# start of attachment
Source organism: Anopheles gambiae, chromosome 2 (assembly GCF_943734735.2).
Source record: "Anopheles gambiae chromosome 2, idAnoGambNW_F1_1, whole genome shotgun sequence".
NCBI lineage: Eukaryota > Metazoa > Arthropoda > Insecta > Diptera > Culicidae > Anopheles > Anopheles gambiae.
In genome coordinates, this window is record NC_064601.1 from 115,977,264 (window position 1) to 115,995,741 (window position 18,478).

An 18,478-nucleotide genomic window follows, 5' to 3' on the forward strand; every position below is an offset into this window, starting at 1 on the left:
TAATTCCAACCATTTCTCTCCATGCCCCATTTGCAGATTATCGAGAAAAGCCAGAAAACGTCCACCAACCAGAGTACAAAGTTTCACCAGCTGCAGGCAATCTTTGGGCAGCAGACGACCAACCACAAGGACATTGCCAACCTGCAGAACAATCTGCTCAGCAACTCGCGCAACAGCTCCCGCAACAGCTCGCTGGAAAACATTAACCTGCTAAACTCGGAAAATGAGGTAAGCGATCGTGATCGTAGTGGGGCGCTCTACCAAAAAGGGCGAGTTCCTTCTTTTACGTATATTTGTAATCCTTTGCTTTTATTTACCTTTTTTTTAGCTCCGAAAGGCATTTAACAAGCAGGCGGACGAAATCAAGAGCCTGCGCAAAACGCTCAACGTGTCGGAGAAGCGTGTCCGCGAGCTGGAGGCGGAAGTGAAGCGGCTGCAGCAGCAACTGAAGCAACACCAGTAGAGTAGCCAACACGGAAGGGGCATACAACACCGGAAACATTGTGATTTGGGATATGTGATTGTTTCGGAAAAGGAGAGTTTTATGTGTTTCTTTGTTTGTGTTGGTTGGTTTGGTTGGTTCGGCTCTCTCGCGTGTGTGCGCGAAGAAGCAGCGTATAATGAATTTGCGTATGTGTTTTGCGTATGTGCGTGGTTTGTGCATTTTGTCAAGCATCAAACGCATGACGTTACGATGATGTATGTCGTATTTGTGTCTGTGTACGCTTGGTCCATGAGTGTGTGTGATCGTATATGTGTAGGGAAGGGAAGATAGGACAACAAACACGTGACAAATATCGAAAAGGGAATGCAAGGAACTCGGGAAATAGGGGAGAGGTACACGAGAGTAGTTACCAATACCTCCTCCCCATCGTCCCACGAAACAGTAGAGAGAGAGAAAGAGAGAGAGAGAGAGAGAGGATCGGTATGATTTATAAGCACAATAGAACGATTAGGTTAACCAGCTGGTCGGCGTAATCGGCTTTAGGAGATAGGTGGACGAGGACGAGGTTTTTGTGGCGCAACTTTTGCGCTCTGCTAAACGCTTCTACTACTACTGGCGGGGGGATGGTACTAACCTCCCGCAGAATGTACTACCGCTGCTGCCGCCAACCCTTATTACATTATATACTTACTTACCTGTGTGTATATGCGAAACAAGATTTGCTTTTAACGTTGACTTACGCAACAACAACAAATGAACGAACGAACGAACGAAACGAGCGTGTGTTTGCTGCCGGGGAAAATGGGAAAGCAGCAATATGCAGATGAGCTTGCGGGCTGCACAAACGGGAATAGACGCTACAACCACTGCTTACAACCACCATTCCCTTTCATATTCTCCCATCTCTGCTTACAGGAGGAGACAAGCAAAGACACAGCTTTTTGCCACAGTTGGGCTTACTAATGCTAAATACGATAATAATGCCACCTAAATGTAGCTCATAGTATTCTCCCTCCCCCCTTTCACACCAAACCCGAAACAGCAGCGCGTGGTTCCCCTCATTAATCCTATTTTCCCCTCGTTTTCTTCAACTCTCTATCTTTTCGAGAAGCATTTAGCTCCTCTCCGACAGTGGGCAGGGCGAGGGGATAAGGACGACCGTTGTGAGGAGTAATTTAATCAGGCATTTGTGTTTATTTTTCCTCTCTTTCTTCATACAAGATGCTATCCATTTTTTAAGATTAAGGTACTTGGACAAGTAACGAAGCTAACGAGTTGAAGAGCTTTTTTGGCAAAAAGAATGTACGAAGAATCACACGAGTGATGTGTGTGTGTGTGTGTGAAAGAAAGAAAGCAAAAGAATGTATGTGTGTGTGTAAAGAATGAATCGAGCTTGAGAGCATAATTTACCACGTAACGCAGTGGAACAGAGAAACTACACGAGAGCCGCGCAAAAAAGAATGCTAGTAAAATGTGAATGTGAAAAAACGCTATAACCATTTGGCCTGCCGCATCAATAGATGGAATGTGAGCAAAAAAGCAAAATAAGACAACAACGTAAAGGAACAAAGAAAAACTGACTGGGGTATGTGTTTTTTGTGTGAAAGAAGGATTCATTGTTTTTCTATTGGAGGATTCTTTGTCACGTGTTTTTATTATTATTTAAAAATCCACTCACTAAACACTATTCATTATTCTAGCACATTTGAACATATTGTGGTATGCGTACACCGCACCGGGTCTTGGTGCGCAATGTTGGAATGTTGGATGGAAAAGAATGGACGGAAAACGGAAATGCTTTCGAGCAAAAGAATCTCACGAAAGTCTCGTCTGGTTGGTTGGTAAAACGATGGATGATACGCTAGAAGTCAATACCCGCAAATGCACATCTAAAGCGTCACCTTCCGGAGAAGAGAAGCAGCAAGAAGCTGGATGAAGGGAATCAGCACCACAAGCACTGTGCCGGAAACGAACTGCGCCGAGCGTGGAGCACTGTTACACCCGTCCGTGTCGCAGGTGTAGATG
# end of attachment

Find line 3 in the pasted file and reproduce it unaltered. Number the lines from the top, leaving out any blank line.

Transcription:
NCBI lineage: Eukaryota > Metazoa > Arthropoda > Insecta > Diptera > Culicidae > Anopheles > Anopheles gambiae.